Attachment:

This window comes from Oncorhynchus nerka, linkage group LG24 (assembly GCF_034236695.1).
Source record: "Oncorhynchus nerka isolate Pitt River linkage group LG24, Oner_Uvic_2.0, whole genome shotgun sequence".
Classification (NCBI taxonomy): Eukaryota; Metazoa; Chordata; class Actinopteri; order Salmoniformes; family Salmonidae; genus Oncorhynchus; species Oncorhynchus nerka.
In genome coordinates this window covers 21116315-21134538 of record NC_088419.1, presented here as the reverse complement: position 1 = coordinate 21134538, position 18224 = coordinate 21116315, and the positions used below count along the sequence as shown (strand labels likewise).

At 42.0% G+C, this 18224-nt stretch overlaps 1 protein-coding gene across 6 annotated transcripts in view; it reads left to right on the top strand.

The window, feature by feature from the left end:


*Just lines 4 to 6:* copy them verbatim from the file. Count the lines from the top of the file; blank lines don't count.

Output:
In genome coordinates this window covers 21116315-21134538 of record NC_088419.1, presented here as the reverse complement: position 1 = coordinate 21134538, position 18224 = coordinate 21116315, and the positions used below count along the sequence as shown (strand labels likewise).

At 42.0% G+C, this 18224-nt stretch overlaps 1 protein-coding gene across 6 annotated transcripts in view; it reads left to right on the top strand.

The window, feature by feature from the left end: